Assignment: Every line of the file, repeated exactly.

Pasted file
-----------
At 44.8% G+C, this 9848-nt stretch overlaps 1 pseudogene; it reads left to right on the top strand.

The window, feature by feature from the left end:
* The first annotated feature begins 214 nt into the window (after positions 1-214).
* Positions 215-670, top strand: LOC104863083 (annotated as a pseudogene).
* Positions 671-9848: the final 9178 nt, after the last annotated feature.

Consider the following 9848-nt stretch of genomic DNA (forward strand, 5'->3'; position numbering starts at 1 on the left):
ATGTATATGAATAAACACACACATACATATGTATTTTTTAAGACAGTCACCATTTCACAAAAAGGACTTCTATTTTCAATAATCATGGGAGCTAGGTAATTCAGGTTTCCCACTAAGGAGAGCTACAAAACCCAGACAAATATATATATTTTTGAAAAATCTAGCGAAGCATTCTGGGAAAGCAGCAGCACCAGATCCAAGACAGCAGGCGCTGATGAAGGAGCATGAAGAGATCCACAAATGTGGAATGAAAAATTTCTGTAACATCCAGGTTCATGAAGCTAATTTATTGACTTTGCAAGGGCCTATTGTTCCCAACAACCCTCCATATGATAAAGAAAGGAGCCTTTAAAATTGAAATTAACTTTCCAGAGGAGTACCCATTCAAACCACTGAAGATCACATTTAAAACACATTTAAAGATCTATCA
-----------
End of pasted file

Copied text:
At 44.8% G+C, this 9848-nt stretch overlaps 1 pseudogene; it reads left to right on the top strand.

The window, feature by feature from the left end:
* The first annotated feature begins 214 nt into the window (after positions 1-214).
* Positions 215-670, top strand: LOC104863083 (annotated as a pseudogene).
* Positions 671-9848: the final 9178 nt, after the last annotated feature.

Consider the following 9848-nt stretch of genomic DNA (forward strand, 5'->3'; position numbering starts at 1 on the left):
ATGTATATGAATAAACACACACATACATATGTATTTTTTAAGACAGTCACCATTTCACAAAAAGGACTTCTATTTTCAATAATCATGGGAGCTAGGTAATTCAGGTTTCCCACTAAGGAGAGCTACAAAACCCAGACAAATATATATATTTTTGAAAAATCTAGCGAAGCATTCTGGGAAAGCAGCAGCACCAGATCCAAGACAGCAGGCGCTGATGAAGGAGCATGAAGAGATCCACAAATGTGGAATGAAAAATTTCTGTAACATCCAGGTTCATGAAGCTAATTTATTGACTTTGCAAGGGCCTATTGTTCCCAACAACCCTCCATATGATAAAGAAAGGAGCCTTTAAAATTGAAATTAACTTTCCAGAGGAGTACCCATTCAAACCACTGAAGATCACATTTAAAACACATTTAAAGATCTATCA